Design for Inclusion (EN)2018/2019
- Content and learning outcomes
This module was inspired by various approaches to design that aim at developing products for people of limited means or underrepresented groups. Throughout the module, students are introduced to theories and methods focusing on prejudice, empathy, diversity and the concept of normality.Knowledge
The purpose of the module is to give the students the skills required to work with visionary design and develop communication for, about and with vulnerable groups. Through a structured and user-oriented process, students learn to challenge cultural and social barriers to inclusion. In close cooperation with relevant organisations, students address specific issues affecting minority groups, who all have very special needs.
The student acquires knowledge of:Skills
●design theory/methodology and semiotics
●communication and rhetoric
●culture and the history of ideas and sciences.
The student can:Competences
●engage in well-argued and well-documented interpersonal and cross-cultural communication of complex technical issues
●handle, transform and communicate knowledge visually
●apply innovative approaches to problem solving
●apply an anthropological method for the collection of relevant data
The student can:
●work strategically and innovatively, individually as well as together with others
●handle development-oriented assignments within design and idea generation
●handle development-oriented assignments related to the company's communication strategy
- Type of instruction
Teaching is a mix of lectures and workshops. Students work in groups.
- Subject/module requirement for
Equipment needed to participate
A computer with Adobe suite installed.
The learning outcomes of the exam are identical with the learning outcomes of the subject(s)/modul(es)Prerequisites for access to the examinationThe module includes one mandatory activity:
1. It is a prerequisite that the student presents a complete solution at the end of the module. Students who do not participate in the final oral presentation must instead hand in a written substitute assignment.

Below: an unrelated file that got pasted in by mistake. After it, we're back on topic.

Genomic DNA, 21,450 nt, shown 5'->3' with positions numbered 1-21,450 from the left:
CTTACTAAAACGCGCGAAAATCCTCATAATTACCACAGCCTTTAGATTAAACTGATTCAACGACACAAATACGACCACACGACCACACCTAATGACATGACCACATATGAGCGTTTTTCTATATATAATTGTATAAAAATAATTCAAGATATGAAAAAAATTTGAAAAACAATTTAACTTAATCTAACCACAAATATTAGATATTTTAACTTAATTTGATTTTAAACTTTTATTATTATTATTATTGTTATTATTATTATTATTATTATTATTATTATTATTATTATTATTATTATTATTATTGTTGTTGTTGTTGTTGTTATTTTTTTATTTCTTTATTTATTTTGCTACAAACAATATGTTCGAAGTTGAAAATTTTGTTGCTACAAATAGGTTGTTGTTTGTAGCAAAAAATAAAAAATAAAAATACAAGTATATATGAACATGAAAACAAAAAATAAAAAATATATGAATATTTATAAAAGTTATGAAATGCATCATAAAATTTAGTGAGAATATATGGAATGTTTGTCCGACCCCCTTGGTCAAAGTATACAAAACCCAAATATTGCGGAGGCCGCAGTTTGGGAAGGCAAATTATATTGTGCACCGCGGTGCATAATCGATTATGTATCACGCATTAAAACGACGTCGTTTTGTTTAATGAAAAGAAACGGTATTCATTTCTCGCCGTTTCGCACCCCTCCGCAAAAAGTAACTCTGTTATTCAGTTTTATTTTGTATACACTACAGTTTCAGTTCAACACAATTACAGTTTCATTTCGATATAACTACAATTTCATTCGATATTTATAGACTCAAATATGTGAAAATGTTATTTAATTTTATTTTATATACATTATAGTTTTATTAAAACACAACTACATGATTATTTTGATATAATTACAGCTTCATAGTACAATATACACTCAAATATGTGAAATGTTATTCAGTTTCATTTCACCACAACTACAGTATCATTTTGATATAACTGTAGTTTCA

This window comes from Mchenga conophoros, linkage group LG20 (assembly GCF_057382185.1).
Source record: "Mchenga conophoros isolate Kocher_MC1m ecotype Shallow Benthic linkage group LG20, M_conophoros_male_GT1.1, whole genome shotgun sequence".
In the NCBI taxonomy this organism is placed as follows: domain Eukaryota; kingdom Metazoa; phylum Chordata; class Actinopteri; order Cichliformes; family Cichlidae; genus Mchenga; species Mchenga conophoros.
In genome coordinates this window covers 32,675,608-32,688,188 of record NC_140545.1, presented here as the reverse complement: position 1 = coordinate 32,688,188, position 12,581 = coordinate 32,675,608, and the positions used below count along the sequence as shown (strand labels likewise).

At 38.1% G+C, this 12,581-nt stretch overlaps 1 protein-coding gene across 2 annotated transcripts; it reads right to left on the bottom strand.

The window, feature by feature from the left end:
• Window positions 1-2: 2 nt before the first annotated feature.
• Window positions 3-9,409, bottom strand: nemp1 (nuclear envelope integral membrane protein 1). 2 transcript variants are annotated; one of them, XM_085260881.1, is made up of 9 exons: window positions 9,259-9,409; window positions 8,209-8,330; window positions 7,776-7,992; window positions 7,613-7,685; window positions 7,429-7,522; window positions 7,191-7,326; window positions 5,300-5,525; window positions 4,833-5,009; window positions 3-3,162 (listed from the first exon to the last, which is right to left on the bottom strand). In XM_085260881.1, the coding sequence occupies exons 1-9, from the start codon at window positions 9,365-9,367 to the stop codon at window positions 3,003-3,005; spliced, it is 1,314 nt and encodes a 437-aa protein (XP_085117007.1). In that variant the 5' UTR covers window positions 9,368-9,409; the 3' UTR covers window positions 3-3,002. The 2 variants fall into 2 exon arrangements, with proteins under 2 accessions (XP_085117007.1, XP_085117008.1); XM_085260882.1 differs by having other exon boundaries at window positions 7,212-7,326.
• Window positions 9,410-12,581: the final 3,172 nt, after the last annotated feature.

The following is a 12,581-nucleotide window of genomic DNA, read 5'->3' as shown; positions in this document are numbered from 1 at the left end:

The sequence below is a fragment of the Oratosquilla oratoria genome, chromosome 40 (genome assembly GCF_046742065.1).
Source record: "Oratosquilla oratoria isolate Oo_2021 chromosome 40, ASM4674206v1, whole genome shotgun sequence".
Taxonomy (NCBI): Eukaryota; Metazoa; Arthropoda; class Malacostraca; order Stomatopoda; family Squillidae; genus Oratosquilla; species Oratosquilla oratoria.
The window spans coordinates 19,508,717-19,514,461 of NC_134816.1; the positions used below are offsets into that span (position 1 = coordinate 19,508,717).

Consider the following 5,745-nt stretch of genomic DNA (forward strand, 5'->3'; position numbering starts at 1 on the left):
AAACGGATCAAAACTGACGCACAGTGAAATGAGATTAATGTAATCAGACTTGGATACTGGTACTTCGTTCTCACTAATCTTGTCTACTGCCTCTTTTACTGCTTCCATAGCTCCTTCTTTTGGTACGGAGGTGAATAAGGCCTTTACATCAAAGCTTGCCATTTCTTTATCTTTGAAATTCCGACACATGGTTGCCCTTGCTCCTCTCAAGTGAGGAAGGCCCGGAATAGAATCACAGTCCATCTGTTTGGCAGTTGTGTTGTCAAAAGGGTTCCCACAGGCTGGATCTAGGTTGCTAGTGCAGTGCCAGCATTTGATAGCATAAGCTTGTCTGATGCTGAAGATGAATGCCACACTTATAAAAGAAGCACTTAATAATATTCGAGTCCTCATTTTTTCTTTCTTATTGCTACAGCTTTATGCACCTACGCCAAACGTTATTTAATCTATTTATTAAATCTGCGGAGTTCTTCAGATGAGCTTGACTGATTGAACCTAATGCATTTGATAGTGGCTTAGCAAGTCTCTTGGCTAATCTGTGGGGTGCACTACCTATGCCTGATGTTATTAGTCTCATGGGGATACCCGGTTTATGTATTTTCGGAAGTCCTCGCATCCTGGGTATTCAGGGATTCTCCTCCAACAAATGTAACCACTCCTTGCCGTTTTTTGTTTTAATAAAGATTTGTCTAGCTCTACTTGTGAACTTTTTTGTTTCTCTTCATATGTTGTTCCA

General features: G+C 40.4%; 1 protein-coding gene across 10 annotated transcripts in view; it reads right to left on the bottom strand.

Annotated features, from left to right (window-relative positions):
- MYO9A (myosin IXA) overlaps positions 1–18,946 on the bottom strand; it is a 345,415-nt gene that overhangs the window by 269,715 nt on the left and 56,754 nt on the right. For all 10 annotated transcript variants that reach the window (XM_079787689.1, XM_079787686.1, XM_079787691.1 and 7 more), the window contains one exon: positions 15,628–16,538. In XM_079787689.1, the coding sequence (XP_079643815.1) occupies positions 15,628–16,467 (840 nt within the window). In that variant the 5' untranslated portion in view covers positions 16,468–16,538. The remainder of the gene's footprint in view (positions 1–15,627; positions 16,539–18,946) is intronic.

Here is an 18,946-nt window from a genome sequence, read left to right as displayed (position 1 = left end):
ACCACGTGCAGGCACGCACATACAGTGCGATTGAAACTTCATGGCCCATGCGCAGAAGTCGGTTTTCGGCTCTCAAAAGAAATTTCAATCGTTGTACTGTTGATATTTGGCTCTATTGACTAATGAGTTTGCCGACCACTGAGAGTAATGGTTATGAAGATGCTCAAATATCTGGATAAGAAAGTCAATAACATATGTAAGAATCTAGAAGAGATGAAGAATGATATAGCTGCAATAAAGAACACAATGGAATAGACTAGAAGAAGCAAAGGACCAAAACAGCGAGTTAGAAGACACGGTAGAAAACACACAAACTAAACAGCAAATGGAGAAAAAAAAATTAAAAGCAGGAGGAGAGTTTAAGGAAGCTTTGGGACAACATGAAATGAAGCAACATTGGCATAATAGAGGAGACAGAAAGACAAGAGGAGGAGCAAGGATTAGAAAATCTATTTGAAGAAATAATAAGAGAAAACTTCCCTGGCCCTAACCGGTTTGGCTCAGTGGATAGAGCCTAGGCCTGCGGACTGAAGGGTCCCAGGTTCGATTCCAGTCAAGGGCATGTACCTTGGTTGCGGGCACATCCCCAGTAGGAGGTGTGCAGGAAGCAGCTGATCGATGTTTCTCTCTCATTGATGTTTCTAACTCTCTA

In case of non-compliance with the mandatory requirement, the provisions for mandatory activities will apply, cf. the Curriculum for the Bachelor’s degree programme in Design & Business.Exam in one or more subjectsType of examCombined written and oral examinationIndividual exam or group examIndividualExam languagesEnglishType of evaluation7-point grading scaleExaminersExternal censureExam criteriaKnowledge
- trend theory
- anthropological method
- cultures and the history of ideas and sciences
- design theory and semiotics
- argumentation strategy
- future analysis
- innovation processes
- technology and
- communication and rhetoric.
- identify and assess trends and phenomena in relation to trend and social theory and in a historical context
- apply an anthropological approach to the collection of relevant data
- draw up design briefs on the basis of research and data processing
- communicate trends, fashion and lifestyle, in writing and orally
- handle, transform and communicate knowledge visually
- apply innovative approaches to problem solving
- identify the potential for new markets and solutions based on an assessment of the trend and the development of the market
- communicate complex, well-argued and well-documented professional issues across cultures within the field of design, lifestyle and innovation.
- work strategically and innovatively - independently and in cooperation with others
- handle development-oriented assignments in design and idea generation
- manage the development and optimisation of an organisation's communication strategy
- communicate in accordance with a given company's identity and brand and
- prepare written and oral future analytical presentations based on ideological and cultural and theoretical analyses.
- Preliminary literature list
This is a preliminary literature list. A final literature list will be provided in connection with study start.Bohnet, I., 2016. What works: Gender equality by design. Cambridge, MA: Harvard UP.
Cottrell, S., 2005. Critical Thinking Skills. Houndmills, UK: Palgrave.
Halberstam, J., 2011. The Queer Art of Failure. Durham, NC: Duke UP.
Goffman, E., 2014. Stigma – Om afvigerens sociale identitet. København: Samfundslitteratur.
In the subject Design for Inclusion (EN) you will receive 47 hours of instruction, which corresponds to 63 lessons (1 lesson = 45 min.) and 34% of your total workload for the subject.
The teaching primarily consists of the following activities: internal lecturers, group work, workshops, cases.
The preparation primarily consists of the following activities: reading your own notes, reading the curriculum, preparation for the exam, exam.
Read about KEAs Study Activity Model
*KEA can deviate from the number of hours if this is justified by special circumstances